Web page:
In the spring of 2003, Jonathan Finer LAW ’09 marched to Baghdad as an embedded reporter for the Washington Post.
In the spring of 2008, Finer may march into Yale College to teach a residential-college seminar titled “The Craft of Foreign Correspondence.” The course, which University officials said is likely to be approved at today’s meeting of the Yale College faculty, will explore international journalism as both a trade and a body of literature.
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“I wish we could just send all the students off to Beirut and have them come back with some stories,” said Finer, who is currently on leave from the Post while he studies law at Yale.
Although Finer has filed stories from all over the world, his students will stay in New Haven for the seminar, which is co-sponsored by Berkeley and Ezra Stiles colleges.
Readings for the course will range from ancient Greek historian Thucydides’ writings on the Peloponnesian War to bloggers’ accounts of the war in Iraq, Finer said. For the course’s final assignment, students will write a magazine-length story, intended for a foreign readership, about an aspect of life in New Haven, he said.
Cathy Suttle, who directs the residential-college seminar program, said the Committee on Teaching in the Residential Colleges and the Course of Study Committee have already approved Finer’s course.
She said the Yale College faculty will almost certainly vote to accept the course today, in large part because of the extensive vetting that Finer’s application has already undergone. The finalized list of residential-college seminars for the spring will be released by Dec. 18, Suttle said.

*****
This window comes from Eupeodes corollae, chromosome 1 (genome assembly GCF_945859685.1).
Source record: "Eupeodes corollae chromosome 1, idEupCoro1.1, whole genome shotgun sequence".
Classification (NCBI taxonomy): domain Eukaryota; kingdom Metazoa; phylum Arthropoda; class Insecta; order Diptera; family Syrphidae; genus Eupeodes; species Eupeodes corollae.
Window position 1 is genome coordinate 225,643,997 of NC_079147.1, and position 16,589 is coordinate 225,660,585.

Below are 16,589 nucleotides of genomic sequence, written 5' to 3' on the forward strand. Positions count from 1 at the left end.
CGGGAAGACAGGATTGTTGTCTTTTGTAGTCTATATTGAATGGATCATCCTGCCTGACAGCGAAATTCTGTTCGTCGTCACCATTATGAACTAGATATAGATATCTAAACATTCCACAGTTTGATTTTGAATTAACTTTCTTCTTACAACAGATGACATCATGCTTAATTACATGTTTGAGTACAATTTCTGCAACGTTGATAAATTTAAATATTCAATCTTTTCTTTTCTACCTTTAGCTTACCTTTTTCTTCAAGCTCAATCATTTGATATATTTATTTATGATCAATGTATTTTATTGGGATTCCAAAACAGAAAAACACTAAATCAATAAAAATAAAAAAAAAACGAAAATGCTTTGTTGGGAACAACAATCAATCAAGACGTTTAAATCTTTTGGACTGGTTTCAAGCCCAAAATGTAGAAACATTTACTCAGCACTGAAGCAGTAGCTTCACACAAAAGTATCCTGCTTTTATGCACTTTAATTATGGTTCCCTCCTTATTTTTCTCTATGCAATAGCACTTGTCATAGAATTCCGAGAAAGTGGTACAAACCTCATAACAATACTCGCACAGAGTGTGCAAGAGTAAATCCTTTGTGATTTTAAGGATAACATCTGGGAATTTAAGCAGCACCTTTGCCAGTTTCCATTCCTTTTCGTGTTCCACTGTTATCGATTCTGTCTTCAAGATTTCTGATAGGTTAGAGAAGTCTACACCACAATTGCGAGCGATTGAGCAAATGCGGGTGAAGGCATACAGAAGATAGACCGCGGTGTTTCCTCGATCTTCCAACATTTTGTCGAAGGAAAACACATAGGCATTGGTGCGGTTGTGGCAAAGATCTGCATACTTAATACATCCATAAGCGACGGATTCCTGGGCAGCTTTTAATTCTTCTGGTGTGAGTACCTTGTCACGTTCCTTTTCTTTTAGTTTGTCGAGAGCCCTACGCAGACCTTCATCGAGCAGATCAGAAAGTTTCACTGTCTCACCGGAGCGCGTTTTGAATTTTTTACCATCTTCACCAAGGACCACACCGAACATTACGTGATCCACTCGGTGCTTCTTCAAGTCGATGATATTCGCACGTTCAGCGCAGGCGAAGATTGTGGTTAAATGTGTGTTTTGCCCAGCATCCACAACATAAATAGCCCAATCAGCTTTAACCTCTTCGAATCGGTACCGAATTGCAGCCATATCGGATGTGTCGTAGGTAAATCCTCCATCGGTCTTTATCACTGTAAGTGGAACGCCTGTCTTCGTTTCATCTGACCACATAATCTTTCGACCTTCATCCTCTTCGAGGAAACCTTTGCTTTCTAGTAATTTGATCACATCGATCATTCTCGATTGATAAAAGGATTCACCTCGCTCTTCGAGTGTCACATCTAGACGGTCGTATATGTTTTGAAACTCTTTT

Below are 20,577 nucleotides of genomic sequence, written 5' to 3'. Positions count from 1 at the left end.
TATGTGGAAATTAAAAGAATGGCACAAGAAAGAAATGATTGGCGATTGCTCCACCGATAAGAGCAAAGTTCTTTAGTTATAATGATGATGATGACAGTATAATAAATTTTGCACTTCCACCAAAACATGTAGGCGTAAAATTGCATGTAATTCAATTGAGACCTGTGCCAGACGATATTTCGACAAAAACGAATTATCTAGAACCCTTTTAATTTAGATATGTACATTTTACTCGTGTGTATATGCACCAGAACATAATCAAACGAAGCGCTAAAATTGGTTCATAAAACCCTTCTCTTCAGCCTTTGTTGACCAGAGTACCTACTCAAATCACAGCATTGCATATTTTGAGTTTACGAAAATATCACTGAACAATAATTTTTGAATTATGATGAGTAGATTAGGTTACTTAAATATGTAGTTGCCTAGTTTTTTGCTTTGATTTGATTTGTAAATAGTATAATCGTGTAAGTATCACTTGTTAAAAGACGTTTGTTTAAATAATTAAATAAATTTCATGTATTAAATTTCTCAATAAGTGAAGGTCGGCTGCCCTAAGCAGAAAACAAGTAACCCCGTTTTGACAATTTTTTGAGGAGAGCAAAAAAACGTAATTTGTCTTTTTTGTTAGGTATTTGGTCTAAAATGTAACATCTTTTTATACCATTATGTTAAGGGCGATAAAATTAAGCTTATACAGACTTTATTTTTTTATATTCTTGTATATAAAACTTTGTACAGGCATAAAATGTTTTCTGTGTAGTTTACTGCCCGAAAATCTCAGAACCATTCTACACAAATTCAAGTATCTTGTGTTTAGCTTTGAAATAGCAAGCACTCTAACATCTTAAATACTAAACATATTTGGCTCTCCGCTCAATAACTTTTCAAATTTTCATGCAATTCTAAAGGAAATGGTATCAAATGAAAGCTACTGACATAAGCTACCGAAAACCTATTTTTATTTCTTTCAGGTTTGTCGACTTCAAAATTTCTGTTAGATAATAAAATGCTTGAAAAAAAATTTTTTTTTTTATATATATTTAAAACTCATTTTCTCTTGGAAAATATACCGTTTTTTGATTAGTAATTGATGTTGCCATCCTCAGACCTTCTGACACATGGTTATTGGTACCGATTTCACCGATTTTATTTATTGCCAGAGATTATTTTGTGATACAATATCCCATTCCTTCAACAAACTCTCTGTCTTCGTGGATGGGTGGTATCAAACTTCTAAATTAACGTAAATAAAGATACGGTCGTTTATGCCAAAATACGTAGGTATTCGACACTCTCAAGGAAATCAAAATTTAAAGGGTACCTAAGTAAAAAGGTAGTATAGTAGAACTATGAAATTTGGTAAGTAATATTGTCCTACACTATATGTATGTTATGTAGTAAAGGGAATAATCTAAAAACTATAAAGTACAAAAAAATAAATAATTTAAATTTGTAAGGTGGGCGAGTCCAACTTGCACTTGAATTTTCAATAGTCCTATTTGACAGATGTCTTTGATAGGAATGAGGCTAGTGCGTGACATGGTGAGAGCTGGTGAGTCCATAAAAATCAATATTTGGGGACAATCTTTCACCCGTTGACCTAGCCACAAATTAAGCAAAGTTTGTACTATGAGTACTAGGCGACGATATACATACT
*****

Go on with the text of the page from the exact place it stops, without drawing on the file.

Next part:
Irina Dumitrescu GRD ’09, who coordinates the seminar-selection process for Berkeley College, said the college was especially impressed by Finer’s proposal.
“Journalism seems to be an area that is underrepresented in the curriculum,” she said. “It’s a very timely course and one which we expect great interest in.”
Finer said his only teaching experience comes from coaching youth soccer while an undergraduate at Harvard, from which he graduated in 1999. But Mark Oppenheimer, coordinator of the Yale Journalism Initiative, suggested that Finer teach the seminar. He said is excited about the course’s potential.
“He’s personable, he’s brilliant, his writing is brilliant and he’s a huge asset for Yale to have as a teacher,” Oppenheimer said.
Finer, who grew up in rural Vermont, wrote for the sports section of the Harvard Crimson while in college. He said he had no inkling during his time at Harvard that he would ultimately become a journalist.
After his time at Oxford as a Rhodes Scholar, Finer deferred attending law school to accept a non-academic fellowship in Asia, where he worked for an English-language magazine.
But he kept putting off law school as he moved around the globe, covering the war in Iraq both as a reporter embedded with Marines and while living in Baghdad. After covering the 2004 presidential election, he went back to Iraq to see what had become of the story he had reported on from the start: the war in Iraq.
“It’s exciting, terribly sad, and very frightening,” he said. “But for a foreign journalist, stories like [Iraq] are why you’re in the business. You’re an eyewitness to history.”
After almost five years of reporting, Finer said he was “burned out” of journalism and finally entered Yale Law School in fall 2006. Since then, he said, he has taken advantage of the Law School’s flexibility by taking courses at the School of Management and preparing to teach a course in Yale College.
Suttle said she is concerned about the seminar’s enrollment limit. Because the seminar will be co-sponsored, six students each from Berkeley and Ezra Stiles will be admitted. Six other slots will be open to students from other colleges.
“The problem [with residential-college seminars] is always admissions,” Suttle said. “But we hope he’ll come back and teach it again.”
Finer said he is unsure what the future will hold for him. He said he will likely spend part of his winter vacation reporting for the Post from Jerusalem before shifting his attention to focus on teaching the class.
“People read the paper, they read magazines,” he said. “I hope my class will show them great journalism and teach them how to make it.”